Currently viewing the tag: "single-process"

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Photo: professional hairdresser.co.uk

We tend to think about hair color in simple terms: single process, highlights, lowlights. But this basic terminology doesn’t cover the potential effects that color can create or the reasons we want dimension. Singing more than one color can emphasize texture in a cut, add shine, make hair look fuller or sleeker. The streaks of copper running through this rich brunette aren’t just about lightening, they create a glow that makes hair and skin appear luminous. Get the formula and tips on application in the style notes. –– Laura Martin  Click for StyleNotes →

woodys brown

This woodsy brown gets a glow from undertones of copper and gold. Lightly faded ends give it a lived-in look coziness, but the hue is equally stunning as a single process. Flattering to a variety of skin tones and a perfect match for understated fall hues, this color is destined to be a seasonal favorite. Click the style notes for the formula and tips on application. –– Laura Martin

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healthy

If your hair doesn’t hold a curl, slips out of buns, and refuses to tousle, the problem may be that it needs some more damage. Many of the current hair trends—natural texture, low-sudsing shampoos, temporary color—have little to no impact on your strands. The result is shiny, healthy, and very stubborn hair, referred to by professionals as “resistant.” Until recently, most people were coloring, perming and heat styling their strands, and these services roughed up the cuticle, making for hair that absorbed product and held texture better. Of course, plenty of people went too far and ended up with dull, damaged locks, but for those who hit the sweet spot a bit of processing improved volume, movement and hold. How do you get pliable, easy-to-style strands without frying your tresses? Click the notes to find out. –Laura Martin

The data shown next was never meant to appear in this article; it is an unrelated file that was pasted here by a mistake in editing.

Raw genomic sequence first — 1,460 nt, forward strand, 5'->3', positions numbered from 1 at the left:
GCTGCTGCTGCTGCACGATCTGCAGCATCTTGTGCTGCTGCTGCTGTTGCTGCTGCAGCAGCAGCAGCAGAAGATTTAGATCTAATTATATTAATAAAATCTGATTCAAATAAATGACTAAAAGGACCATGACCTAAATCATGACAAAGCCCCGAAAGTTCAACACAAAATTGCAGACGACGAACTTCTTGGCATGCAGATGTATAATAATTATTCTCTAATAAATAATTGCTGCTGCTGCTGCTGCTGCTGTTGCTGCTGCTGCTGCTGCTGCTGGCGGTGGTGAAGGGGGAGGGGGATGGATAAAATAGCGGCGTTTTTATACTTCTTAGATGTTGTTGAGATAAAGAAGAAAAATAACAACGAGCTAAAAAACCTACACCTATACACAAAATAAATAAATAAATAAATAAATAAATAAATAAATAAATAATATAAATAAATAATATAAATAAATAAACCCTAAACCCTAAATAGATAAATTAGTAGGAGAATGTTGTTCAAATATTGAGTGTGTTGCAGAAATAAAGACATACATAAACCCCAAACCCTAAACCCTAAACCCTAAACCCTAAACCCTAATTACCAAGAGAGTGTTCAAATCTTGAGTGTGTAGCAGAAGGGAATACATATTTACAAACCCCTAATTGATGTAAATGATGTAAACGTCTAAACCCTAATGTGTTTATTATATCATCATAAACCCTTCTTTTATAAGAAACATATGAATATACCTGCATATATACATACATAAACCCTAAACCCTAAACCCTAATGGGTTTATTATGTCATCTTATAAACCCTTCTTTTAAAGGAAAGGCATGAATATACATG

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natural beaity

After all the pastel, rainbow hair, ombre, wet looks, and undercuts, a softly layered shape in a single hue feels refreshingly uncomplicated. This look doesn’t call attention to itself, it simply flatters with glossy jet, feathery ends, and a nonchalant side-sweep. The dark, cool shade minimizes imperfections in the skin. It’s simply gorgeous. Learn more about the trend toward minimalism in the style notes. –– Laura Martin

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